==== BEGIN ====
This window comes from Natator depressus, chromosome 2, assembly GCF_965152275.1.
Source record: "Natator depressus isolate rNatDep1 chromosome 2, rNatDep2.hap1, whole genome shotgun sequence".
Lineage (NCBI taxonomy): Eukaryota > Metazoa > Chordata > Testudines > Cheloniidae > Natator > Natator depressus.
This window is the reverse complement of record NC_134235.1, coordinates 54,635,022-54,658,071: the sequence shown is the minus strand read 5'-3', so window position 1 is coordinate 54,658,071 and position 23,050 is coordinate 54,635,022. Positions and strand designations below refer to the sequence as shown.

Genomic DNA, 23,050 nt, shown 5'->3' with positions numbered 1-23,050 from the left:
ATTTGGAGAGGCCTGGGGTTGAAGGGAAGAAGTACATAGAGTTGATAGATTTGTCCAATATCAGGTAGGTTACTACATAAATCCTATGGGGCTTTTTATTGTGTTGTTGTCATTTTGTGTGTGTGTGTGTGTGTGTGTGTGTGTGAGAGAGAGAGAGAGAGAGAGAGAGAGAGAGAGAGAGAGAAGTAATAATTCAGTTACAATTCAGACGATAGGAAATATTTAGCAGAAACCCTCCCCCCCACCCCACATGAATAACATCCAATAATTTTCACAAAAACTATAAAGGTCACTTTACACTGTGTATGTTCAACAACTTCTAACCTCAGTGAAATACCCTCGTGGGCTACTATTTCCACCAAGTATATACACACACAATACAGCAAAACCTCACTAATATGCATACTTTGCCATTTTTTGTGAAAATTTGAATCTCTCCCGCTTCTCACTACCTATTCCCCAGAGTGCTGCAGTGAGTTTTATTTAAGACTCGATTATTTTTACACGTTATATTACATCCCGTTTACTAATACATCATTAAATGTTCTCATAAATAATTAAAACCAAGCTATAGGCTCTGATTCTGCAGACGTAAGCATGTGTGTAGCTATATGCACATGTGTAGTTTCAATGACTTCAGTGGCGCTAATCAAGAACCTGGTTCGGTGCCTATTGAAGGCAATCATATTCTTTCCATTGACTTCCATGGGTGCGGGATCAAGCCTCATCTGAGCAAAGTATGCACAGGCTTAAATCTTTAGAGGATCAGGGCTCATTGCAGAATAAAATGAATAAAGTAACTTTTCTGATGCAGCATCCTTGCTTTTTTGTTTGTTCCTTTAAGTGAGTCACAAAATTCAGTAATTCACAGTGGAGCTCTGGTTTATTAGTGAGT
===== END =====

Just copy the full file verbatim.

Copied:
This window comes from Natator depressus, chromosome 2, assembly GCF_965152275.1.
Source record: "Natator depressus isolate rNatDep1 chromosome 2, rNatDep2.hap1, whole genome shotgun sequence".
Lineage (NCBI taxonomy): Eukaryota > Metazoa > Chordata > Testudines > Cheloniidae > Natator > Natator depressus.
This window is the reverse complement of record NC_134235.1, coordinates 54,635,022-54,658,071: the sequence shown is the minus strand read 5'-3', so window position 1 is coordinate 54,658,071 and position 23,050 is coordinate 54,635,022. Positions and strand designations below refer to the sequence as shown.

Genomic DNA, 23,050 nt, shown 5'->3' with positions numbered 1-23,050 from the left:
ATTTGGAGAGGCCTGGGGTTGAAGGGAAGAAGTACATAGAGTTGATAGATTTGTCCAATATCAGGTAGGTTACTACATAAATCCTATGGGGCTTTTTATTGTGTTGTTGTCATTTTGTGTGTGTGTGTGTGTGTGTGTGTGTGTGAGAGAGAGAGAGAGAGAGAGAGAGAGAGAGAGAGAGAGAAGTAATAATTCAGTTACAATTCAGACGATAGGAAATATTTAGCAGAAACCCTCCCCCCCACCCCACATGAATAACATCCAATAATTTTCACAAAAACTATAAAGGTCACTTTACACTGTGTATGTTCAACAACTTCTAACCTCAGTGAAATACCCTCGTGGGCTACTATTTCCACCAAGTATATACACACACAATACAGCAAAACCTCACTAATATGCATACTTTGCCATTTTTTGTGAAAATTTGAATCTCTCCCGCTTCTCACTACCTATTCCCCAGAGTGCTGCAGTGAGTTTTATTTAAGACTCGATTATTTTTACACGTTATATTACATCCCGTTTACTAATACATCATTAAATGTTCTCATAAATAATTAAAACCAAGCTATAGGCTCTGATTCTGCAGACGTAAGCATGTGTGTAGCTATATGCACATGTGTAGTTTCAATGACTTCAGTGGCGCTAATCAAGAACCTGGTTCGGTGCCTATTGAAGGCAATCATATTCTTTCCATTGACTTCCATGGGTGCGGGATCAAGCCTCATCTGAGCAAAGTATGCACAGGCTTAAATCTTTAGAGGATCAGGGCTCATTGCAGAATAAAATGAATAAAGTAACTTTTCTGATGCAGCATCCTTGCTTTTTTGTTTGTTCCTTTAAGTGAGTCACAAAATTCAGTAATTCACAGTGGAGCTCTGGTTTATTAGTGAGT